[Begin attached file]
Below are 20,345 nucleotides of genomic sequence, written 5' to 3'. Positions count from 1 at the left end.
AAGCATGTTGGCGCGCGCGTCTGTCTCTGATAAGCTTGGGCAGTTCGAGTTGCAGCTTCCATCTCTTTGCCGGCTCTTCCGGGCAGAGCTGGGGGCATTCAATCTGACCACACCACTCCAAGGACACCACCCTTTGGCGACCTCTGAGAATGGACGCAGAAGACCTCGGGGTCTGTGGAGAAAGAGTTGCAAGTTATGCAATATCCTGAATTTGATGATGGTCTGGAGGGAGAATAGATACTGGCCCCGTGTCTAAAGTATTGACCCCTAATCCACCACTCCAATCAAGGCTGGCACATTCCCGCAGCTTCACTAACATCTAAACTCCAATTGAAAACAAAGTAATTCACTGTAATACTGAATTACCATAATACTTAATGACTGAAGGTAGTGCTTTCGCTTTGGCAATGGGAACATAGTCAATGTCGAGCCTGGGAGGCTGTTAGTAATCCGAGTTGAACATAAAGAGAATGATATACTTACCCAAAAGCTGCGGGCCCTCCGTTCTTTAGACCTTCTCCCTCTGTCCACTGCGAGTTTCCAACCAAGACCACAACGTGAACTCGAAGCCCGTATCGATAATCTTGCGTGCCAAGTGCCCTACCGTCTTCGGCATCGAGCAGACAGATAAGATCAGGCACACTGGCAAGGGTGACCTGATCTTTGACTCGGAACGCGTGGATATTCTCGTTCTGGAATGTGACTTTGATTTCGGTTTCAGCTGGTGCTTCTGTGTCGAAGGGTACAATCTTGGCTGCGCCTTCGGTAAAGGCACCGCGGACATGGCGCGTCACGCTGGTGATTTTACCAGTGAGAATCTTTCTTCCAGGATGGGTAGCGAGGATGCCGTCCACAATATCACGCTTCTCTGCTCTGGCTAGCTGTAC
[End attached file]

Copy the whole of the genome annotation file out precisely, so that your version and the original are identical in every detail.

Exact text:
Below are 20,345 nucleotides of genomic sequence, written 5' to 3'. Positions count from 1 at the left end.
AAGCATGTTGGCGCGCGCGTCTGTCTCTGATAAGCTTGGGCAGTTCGAGTTGCAGCTTCCATCTCTTTGCCGGCTCTTCCGGGCAGAGCTGGGGGCATTCAATCTGACCACACCACTCCAAGGACACCACCCTTTGGCGACCTCTGAGAATGGACGCAGAAGACCTCGGGGTCTGTGGAGAAAGAGTTGCAAGTTATGCAATATCCTGAATTTGATGATGGTCTGGAGGGAGAATAGATACTGGCCCCGTGTCTAAAGTATTGACCCCTAATCCACCACTCCAATCAAGGCTGGCACATTCCCGCAGCTTCACTAACATCTAAACTCCAATTGAAAACAAAGTAATTCACTGTAATACTGAATTACCATAATACTTAATGACTGAAGGTAGTGCTTTCGCTTTGGCAATGGGAACATAGTCAATGTCGAGCCTGGGAGGCTGTTAGTAATCCGAGTTGAACATAAAGAGAATGATATACTTACCCAAAAGCTGCGGGCCCTCCGTTCTTTAGACCTTCTCCCTCTGTCCACTGCGAGTTTCCAACCAAGACCACAACGTGAACTCGAAGCCCGTATCGATAATCTTGCGTGCCAAGTGCCCTACCGTCTTCGGCATCGAGCAGACAGATAAGATCAGGCACACTGGCAAGGGTGACCTGATCTTTGACTCGGAACGCGTGGATATTCTCGTTCTGGAATGTGACTTTGATTTCGGTTTCAGCTGGTGCTTCTGTGTCGAAGGGTACAATCTTGGCTGCGCCTTCGGTAAAGGCACCGCGGACATGGCGCGTCACGCTGGTGATTTTACCAGTGAGAATCTTTCTTCCAGGATGGGTAGCGAGGATGCCGTCCACAATATCACGCTTCTCTGCTCTGGCTAGCTGTAC